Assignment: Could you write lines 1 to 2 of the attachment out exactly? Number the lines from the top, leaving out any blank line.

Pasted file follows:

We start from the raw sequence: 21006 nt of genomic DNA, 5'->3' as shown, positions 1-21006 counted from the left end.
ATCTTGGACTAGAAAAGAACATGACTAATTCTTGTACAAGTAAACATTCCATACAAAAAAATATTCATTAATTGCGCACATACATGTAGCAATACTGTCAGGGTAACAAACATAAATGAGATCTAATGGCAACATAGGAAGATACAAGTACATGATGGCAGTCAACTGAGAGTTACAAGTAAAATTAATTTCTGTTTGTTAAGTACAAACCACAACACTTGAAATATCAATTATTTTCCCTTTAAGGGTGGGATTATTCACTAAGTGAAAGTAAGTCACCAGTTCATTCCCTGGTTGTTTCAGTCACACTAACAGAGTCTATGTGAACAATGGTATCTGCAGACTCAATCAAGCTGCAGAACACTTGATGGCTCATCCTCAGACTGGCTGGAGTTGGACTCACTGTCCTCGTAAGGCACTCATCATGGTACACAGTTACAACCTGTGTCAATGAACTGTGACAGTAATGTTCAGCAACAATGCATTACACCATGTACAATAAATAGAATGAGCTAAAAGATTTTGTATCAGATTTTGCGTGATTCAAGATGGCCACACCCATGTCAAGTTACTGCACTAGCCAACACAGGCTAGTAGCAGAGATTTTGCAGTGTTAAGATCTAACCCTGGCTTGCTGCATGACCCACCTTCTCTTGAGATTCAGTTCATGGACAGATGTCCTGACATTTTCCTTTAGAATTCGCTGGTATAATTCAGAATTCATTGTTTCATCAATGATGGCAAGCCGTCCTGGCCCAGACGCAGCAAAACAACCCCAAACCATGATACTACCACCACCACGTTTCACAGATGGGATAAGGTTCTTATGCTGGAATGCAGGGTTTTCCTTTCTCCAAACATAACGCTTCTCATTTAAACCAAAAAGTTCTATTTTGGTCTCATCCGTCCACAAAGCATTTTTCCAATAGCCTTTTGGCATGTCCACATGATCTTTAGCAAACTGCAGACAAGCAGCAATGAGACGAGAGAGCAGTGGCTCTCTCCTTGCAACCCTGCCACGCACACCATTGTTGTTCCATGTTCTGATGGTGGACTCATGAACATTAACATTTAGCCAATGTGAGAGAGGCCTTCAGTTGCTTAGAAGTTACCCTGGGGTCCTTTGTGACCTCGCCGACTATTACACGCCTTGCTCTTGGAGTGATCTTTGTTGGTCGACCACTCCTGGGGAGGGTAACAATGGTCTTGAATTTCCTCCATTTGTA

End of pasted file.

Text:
We start from the raw sequence: 21006 nt of genomic DNA, 5'->3' as shown, positions 1-21006 counted from the left end.
ATCTTGGACTAGAAAAGAACATGACTAATTCTTGTACAAGTAAACATTCCATACAAAAAAATATTCATTAATTGCGCACATACATGTAGCAATACTGTCAGGGTAACAAACATAAATGAGATCTAATGGCAACATAGGAAGATACAAGTACATGATGGCAGTCAACTGAGAGTTACAAGTAAAATTAATTTCTGTTTGTTAAGTACAAACCACAACACTTGAAATATCAATTATTTTCCCTTTAAGGGTGGGATTATTCACTAAGTGAAAGTAAGTCACCAGTTCATTCCCTGGTTGTTTCAGTCACACTAACAGAGTCTATGTGAACAATGGTATCTGCAGACTCAATCAAGCTGCAGAACACTTGATGGCTCATCCTCAGACTGGCTGGAGTTGGACTCACTGTCCTCGTAAGGCACTCATCATGGTACACAGTTACAACCTGTGTCAATGAACTGTGACAGTAATGTTCAGCAACAATGCATTACACCATGTACAATAAATAGAATGAGCTAAAAGATTTTGTATCAGATTTTGCGTGATTCAAGATGGCCACACCCATGTCAAGTTACTGCACTAGCCAACACAGGCTAGTAGCAGAGATTTTGCAGTGTTAAGATCTAACCCTGGCTTGCTGCATGACCCACCTTCTCTTGAGATTCAGTTCATGGACAGATGTCCTGACATTTTCCTTTAGAATTCGCTGGTATAATTCAGAATTCATTGTTTCATCAATGATGGCAAGCCGTCCTGGCCCAGACGCAGCAAAACAACCCCAAACCATGATACTACCACCACCACGTTTCACAGATGGGATAAGGTTCTTATGCTGGAATGCAGGGTTTTCCTTTCTCCAAACATAACGCTTCTCATTTAAACCAAAAAGTTCTATTTTGGTCTCATCCGTCCACAAAGCATTTTTCCAATAGCCTTTTGGCATGTCCACATGATCTTTAGCAAACTGCAGACAAGCAGCAATGAGACGAGAGAGCAGTGGCTCTCTCCTTGCAACCCTGCCACGCACACCATTGTTGTTCCATGTTCTGATGGTGGACTCATGAACATTAACATTTAGCCAATGTGAGAGAGGCCTTCAGTTGCTTAGAAGTTACCCTGGGGTCCTTTGTGACCTCGCCGACTATTACACGCCTTGCTCTTGGAGTGATCTTTGTTGGTCGACCACTCCTGGGGAGGGTAACAATGGTCTTGAATTTCCTCCATTTGTA